I knew dragging my kayak to and from the car was not a good idea, and when I wore a hole in the keel and had to patch it, I knew it was time to come up with a better plan.
There are a lot of different carts, wagons, trailers and wheels for kayaks. I met another kayaker who used the rear wheels from a kid's Big Wheel to make his cart, and I thought that was very clever. He said the big, fat wheels were good on dirt, sand...everything!
I was working on a tiny budget and didn't have a Big Wheel to hand, but thought I ought to be able to construct *something* that would do the job. It took a couple of tries, but I came up with a pretty good little cart.
I was given some screw-on wheels and a swimming pool noodle, and I had an extra tie-down strap and scrap wood and pvc pieces. Surely I could McGyver something out of all that!
I had to buy the flanges and pvc adapters at the hardware store, but that was the only cash I had to put out to build my cart.
My first version was basically a flat board, foam bumpers, strap, and wheels. It didn't work because the keel didn't sit flat on the board and wobbled, and the strap was past the widest part of the boat. Any resistance on the wheels, and the strap would just slide off the back and the wheels would remain where they were. Also, my wheels were attached with small wood screws that pulled out.
Plan A = Fail.
Plan B called for pvc rods in the scupper holes to hold the cart in place, and nuts and bolts on the wheels. This one seems to be a keeper.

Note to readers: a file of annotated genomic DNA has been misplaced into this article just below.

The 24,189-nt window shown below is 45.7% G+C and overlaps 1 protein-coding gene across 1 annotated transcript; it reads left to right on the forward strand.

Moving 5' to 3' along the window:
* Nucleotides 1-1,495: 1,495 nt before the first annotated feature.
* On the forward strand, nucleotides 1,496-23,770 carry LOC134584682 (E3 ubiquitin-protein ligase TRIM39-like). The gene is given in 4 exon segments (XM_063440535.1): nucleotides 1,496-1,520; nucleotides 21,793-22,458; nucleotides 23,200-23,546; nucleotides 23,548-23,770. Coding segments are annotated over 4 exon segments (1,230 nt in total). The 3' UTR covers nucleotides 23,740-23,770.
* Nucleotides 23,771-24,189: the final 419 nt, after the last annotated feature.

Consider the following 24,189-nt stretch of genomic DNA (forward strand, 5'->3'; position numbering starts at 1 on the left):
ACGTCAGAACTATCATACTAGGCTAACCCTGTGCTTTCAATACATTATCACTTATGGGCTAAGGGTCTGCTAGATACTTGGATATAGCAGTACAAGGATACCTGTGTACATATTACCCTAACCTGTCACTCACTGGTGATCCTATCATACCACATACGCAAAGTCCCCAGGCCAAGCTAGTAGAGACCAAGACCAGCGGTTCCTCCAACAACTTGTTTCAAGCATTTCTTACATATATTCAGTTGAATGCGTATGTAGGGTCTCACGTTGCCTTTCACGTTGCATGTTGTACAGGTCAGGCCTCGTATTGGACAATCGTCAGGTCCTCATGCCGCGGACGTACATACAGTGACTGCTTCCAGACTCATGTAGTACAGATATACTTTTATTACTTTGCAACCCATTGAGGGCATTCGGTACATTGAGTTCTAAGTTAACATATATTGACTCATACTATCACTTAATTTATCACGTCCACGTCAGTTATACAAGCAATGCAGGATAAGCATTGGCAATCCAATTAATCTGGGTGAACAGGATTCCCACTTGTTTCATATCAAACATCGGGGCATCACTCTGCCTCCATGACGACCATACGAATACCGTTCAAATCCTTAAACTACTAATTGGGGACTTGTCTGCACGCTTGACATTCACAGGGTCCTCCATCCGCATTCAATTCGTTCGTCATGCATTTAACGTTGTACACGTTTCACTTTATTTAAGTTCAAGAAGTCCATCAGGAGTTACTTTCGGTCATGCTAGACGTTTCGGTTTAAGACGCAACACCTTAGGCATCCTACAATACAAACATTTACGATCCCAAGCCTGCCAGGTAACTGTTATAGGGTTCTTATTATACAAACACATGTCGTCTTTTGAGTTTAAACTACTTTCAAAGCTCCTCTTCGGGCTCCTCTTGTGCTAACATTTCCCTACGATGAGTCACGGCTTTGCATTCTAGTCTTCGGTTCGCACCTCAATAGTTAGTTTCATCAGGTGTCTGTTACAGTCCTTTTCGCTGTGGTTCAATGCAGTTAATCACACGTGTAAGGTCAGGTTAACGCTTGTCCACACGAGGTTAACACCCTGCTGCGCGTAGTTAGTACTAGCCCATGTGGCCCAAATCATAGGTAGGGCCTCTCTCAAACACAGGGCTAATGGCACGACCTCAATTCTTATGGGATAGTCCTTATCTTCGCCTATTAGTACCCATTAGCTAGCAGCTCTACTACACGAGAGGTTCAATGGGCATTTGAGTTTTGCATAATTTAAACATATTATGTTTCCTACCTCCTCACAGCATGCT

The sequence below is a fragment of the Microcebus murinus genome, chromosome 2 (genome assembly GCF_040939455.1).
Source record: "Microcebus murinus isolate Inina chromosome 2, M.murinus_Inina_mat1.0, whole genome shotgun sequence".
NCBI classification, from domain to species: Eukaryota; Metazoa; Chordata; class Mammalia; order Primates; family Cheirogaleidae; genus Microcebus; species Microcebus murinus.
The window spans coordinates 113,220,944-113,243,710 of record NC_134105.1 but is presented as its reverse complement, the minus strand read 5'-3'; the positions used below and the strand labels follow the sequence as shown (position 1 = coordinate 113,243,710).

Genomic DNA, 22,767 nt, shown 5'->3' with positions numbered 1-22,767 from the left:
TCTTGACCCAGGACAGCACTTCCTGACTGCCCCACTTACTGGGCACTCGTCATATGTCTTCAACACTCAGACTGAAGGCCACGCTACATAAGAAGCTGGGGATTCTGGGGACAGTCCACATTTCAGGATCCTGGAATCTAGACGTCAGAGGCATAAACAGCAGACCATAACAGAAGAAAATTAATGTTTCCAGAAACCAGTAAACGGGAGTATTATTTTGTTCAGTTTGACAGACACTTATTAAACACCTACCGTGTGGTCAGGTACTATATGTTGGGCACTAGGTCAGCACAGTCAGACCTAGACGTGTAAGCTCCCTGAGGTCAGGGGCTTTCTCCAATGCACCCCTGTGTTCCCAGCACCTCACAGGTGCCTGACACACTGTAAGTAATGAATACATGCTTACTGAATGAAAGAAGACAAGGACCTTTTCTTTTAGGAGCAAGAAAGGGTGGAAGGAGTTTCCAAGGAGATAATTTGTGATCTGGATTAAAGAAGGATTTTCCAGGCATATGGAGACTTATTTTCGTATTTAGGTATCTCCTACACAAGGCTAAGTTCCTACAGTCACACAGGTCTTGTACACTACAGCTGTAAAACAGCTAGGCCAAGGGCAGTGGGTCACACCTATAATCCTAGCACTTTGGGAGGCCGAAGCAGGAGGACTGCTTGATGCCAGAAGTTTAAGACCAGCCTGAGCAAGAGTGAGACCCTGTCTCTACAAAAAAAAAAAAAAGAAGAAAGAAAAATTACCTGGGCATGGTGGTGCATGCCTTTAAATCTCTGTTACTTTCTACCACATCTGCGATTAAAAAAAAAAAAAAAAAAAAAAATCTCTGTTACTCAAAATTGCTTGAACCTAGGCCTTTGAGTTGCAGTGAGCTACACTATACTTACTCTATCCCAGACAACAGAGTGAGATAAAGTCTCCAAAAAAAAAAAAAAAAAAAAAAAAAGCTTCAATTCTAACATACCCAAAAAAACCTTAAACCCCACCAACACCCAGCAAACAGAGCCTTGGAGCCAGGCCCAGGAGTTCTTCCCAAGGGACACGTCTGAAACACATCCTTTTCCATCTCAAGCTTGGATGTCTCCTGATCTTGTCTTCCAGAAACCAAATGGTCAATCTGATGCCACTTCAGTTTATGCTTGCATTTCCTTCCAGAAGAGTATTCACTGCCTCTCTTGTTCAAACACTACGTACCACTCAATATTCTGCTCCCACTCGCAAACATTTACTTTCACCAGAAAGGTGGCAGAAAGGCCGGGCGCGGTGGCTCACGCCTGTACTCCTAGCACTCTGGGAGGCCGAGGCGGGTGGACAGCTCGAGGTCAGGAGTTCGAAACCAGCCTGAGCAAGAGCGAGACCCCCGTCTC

The wheels I am using are swivel, which have good points and bad. Good is that it is very easy to move the boat in any direction. Bad because if you have that sucker on any kind of a hill, it wants to roll in the downhill direction and take your boat with it. You have been warned.
1 wood board (8 x ???)
2 1-foot lengths of 1 x 2 w/wood screws
1 swimming pool noodle
2 wheels w/nuts and bolts
2 flanges w/wood screws
2 pvc adapters
2 pvc rods
10 easy steps to make your own custom kayak cart:
Take a board as wide as your boat and mark the spacing for your scupper holes
Verify the size of your scupper holes. Mine are 3/4 ". Cut two pvc rods about 1 foot long.
Screw the flanges onto the board
Put the adapters into the flanges
Glue the pvc rods into the adapters
Screw on wood lengths for bumpers
Slice a pool noodle to glue over the wood bumpers
Put a strap between the wheels and the bottom of the board
Bolt on two wheels
Place under cart with rods in scupper holes, and strap snugly
This is working very well. Now I strap my kayak on the cart, load all my gear in the boat, and wheel it to the launch ramp all in one trip!
The cart goes over pavement, wood and grass quite easily, but the wheels are too small to go in soft sand. I don't mind dragging it on sand, but if you don't like doing that, just use bigger, fatter wheels.
When I get it home I wheel it right into the shed and leave it on the cart until the next trip.